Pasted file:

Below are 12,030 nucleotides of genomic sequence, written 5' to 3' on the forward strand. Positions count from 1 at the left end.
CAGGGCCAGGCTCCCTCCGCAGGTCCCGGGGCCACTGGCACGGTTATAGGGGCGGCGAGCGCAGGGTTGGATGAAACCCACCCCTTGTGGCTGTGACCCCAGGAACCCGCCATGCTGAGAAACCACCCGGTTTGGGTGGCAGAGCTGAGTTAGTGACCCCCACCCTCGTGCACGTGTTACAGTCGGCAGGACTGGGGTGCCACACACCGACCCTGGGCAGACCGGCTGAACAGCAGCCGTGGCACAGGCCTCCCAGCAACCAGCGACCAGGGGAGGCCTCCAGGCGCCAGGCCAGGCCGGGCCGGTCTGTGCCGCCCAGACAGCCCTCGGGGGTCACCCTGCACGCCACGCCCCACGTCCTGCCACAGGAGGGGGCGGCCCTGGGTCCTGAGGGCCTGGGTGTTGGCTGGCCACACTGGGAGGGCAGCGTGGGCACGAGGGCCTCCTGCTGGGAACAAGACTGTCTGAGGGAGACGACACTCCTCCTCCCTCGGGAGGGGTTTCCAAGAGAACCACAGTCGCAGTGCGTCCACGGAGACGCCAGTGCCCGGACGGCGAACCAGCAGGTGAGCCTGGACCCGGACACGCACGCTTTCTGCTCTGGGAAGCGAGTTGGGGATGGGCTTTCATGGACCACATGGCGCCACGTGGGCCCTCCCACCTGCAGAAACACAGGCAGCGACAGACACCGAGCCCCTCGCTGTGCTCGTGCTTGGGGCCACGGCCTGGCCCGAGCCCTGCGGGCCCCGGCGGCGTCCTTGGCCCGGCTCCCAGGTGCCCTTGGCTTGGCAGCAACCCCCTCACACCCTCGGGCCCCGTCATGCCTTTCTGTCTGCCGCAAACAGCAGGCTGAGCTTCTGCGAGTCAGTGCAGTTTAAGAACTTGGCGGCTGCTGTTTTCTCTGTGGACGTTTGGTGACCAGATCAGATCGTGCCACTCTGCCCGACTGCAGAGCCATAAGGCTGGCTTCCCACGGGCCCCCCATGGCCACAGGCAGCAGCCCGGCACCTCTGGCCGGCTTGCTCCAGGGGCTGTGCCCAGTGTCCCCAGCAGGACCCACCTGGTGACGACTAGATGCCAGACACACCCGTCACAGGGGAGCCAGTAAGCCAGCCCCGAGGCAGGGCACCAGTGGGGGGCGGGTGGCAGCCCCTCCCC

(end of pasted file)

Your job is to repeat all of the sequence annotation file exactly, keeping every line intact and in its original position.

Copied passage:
Below are 12,030 nucleotides of genomic sequence, written 5' to 3' on the forward strand. Positions count from 1 at the left end.
CAGGGCCAGGCTCCCTCCGCAGGTCCCGGGGCCACTGGCACGGTTATAGGGGCGGCGAGCGCAGGGTTGGATGAAACCCACCCCTTGTGGCTGTGACCCCAGGAACCCGCCATGCTGAGAAACCACCCGGTTTGGGTGGCAGAGCTGAGTTAGTGACCCCCACCCTCGTGCACGTGTTACAGTCGGCAGGACTGGGGTGCCACACACCGACCCTGGGCAGACCGGCTGAACAGCAGCCGTGGCACAGGCCTCCCAGCAACCAGCGACCAGGGGAGGCCTCCAGGCGCCAGGCCAGGCCGGGCCGGTCTGTGCCGCCCAGACAGCCCTCGGGGGTCACCCTGCACGCCACGCCCCACGTCCTGCCACAGGAGGGGGCGGCCCTGGGTCCTGAGGGCCTGGGTGTTGGCTGGCCACACTGGGAGGGCAGCGTGGGCACGAGGGCCTCCTGCTGGGAACAAGACTGTCTGAGGGAGACGACACTCCTCCTCCCTCGGGAGGGGTTTCCAAGAGAACCACAGTCGCAGTGCGTCCACGGAGACGCCAGTGCCCGGACGGCGAACCAGCAGGTGAGCCTGGACCCGGACACGCACGCTTTCTGCTCTGGGAAGCGAGTTGGGGATGGGCTTTCATGGACCACATGGCGCCACGTGGGCCCTCCCACCTGCAGAAACACAGGCAGCGACAGACACCGAGCCCCTCGCTGTGCTCGTGCTTGGGGCCACGGCCTGGCCCGAGCCCTGCGGGCCCCGGCGGCGTCCTTGGCCCGGCTCCCAGGTGCCCTTGGCTTGGCAGCAACCCCCTCACACCCTCGGGCCCCGTCATGCCTTTCTGTCTGCCGCAAACAGCAGGCTGAGCTTCTGCGAGTCAGTGCAGTTTAAGAACTTGGCGGCTGCTGTTTTCTCTGTGGACGTTTGGTGACCAGATCAGATCGTGCCACTCTGCCCGACTGCAGAGCCATAAGGCTGGCTTCCCACGGGCCCCCCATGGCCACAGGCAGCAGCCCGGCACCTCTGGCCGGCTTGCTCCAGGGGCTGTGCCCAGTGTCCCCAGCAGGACCCACCTGGTGACGACTAGATGCCAGACACACCCGTCACAGGGGAGCCAGTAAGCCAGCCCCGAGGCAGGGCACCAGTGGGGGGCGGGTGGCAGCCCCTCCCC